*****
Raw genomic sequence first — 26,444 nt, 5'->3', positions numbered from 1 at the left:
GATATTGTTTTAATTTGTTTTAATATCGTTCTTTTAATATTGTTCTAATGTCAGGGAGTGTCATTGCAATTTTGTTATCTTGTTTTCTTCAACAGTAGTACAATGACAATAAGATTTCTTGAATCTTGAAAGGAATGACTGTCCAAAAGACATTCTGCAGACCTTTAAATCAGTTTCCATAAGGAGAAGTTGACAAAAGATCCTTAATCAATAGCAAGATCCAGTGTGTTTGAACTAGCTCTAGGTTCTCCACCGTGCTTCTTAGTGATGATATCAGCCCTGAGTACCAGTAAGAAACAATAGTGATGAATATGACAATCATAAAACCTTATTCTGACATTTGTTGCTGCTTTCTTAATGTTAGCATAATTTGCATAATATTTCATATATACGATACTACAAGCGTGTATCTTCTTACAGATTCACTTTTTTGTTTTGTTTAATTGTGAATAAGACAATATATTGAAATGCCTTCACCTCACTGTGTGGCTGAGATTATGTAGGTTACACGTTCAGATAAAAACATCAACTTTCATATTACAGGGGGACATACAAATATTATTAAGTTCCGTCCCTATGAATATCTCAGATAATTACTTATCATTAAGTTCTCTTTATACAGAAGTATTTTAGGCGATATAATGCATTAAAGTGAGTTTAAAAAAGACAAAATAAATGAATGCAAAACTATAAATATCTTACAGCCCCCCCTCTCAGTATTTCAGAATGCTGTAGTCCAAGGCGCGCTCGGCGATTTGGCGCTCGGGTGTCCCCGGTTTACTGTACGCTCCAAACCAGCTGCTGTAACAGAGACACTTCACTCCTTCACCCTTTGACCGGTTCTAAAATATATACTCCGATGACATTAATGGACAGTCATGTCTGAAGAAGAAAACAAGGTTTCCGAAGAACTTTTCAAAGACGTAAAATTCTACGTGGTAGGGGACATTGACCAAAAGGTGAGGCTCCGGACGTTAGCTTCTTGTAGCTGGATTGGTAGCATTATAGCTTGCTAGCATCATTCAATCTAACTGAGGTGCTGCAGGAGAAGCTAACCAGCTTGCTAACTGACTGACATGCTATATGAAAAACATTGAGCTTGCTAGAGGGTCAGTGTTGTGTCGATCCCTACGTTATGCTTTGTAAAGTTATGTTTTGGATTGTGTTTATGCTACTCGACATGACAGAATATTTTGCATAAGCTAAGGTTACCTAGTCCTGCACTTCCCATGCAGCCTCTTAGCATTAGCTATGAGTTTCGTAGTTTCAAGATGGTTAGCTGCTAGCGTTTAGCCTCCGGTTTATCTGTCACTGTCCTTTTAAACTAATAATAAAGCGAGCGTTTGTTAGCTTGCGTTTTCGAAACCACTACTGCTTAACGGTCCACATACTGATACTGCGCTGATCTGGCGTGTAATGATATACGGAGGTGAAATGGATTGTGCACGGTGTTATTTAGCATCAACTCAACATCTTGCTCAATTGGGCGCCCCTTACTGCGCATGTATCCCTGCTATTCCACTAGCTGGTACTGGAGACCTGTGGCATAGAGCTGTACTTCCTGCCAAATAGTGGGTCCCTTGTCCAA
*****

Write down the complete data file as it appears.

Raw genomic sequence first — 26,444 nt, 5'->3', positions numbered from 1 at the left:
GATATTGTTTTAATTTGTTTTAATATCGTTCTTTTAATATTGTTCTAATGTCAGGGAGTGTCATTGCAATTTTGTTATCTTGTTTTCTTCAACAGTAGTACAATGACAATAAGATTTCTTGAATCTTGAAAGGAATGACTGTCCAAAAGACATTCTGCAGACCTTTAAATCAGTTTCCATAAGGAGAAGTTGACAAAAGATCCTTAATCAATAGCAAGATCCAGTGTGTTTGAACTAGCTCTAGGTTCTCCACCGTGCTTCTTAGTGATGATATCAGCCCTGAGTACCAGTAAGAAACAATAGTGATGAATATGACAATCATAAAACCTTATTCTGACATTTGTTGCTGCTTTCTTAATGTTAGCATAATTTGCATAATATTTCATATATACGATACTACAAGCGTGTATCTTCTTACAGATTCACTTTTTTGTTTTGTTTAATTGTGAATAAGACAATATATTGAAATGCCTTCACCTCACTGTGTGGCTGAGATTATGTAGGTTACACGTTCAGATAAAAACATCAACTTTCATATTACAGGGGGACATACAAATATTATTAAGTTCCGTCCCTATGAATATCTCAGATAATTACTTATCATTAAGTTCTCTTTATACAGAAGTATTTTAGGCGATATAATGCATTAAAGTGAGTTTAAAAAAGACAAAATAAATGAATGCAAAACTATAAATATCTTACAGCCCCCCCTCTCAGTATTTCAGAATGCTGTAGTCCAAGGCGCGCTCGGCGATTTGGCGCTCGGGTGTCCCCGGTTTACTGTACGCTCCAAACCAGCTGCTGTAACAGAGACACTTCACTCCTTCACCCTTTGACCGGTTCTAAAATATATACTCCGATGACATTAATGGACAGTCATGTCTGAAGAAGAAAACAAGGTTTCCGAAGAACTTTTCAAAGACGTAAAATTCTACGTGGTAGGGGACATTGACCAAAAGGTGAGGCTCCGGACGTTAGCTTCTTGTAGCTGGATTGGTAGCATTATAGCTTGCTAGCATCATTCAATCTAACTGAGGTGCTGCAGGAGAAGCTAACCAGCTTGCTAACTGACTGACATGCTATATGAAAAACATTGAGCTTGCTAGAGGGTCAGTGTTGTGTCGATCCCTACGTTATGCTTTGTAAAGTTATGTTTTGGATTGTGTTTATGCTACTCGACATGACAGAATATTTTGCATAAGCTAAGGTTACCTAGTCCTGCACTTCCCATGCAGCCTCTTAGCATTAGCTATGAGTTTCGTAGTTTCAAGATGGTTAGCTGCTAGCGTTTAGCCTCCGGTTTATCTGTCACTGTCCTTTTAAACTAATAATAAAGCGAGCGTTTGTTAGCTTGCGTTTTCGAAACCACTACTGCTTAACGGTCCACATACTGATACTGCGCTGATCTGGCGTGTAATGATATACGGAGGTGAAATGGATTGTGCACGGTGTTATTTAGCATCAACTCAACATCTTGCTCAATTGGGCGCCCCTTACTGCGCATGTATCCCTGCTATTCCACTAGCTGGTACTGGAGACCTGTGGCATAGAGCTGTACTTCCTGCCAAATAGTGGGTCCCTTGTCCAA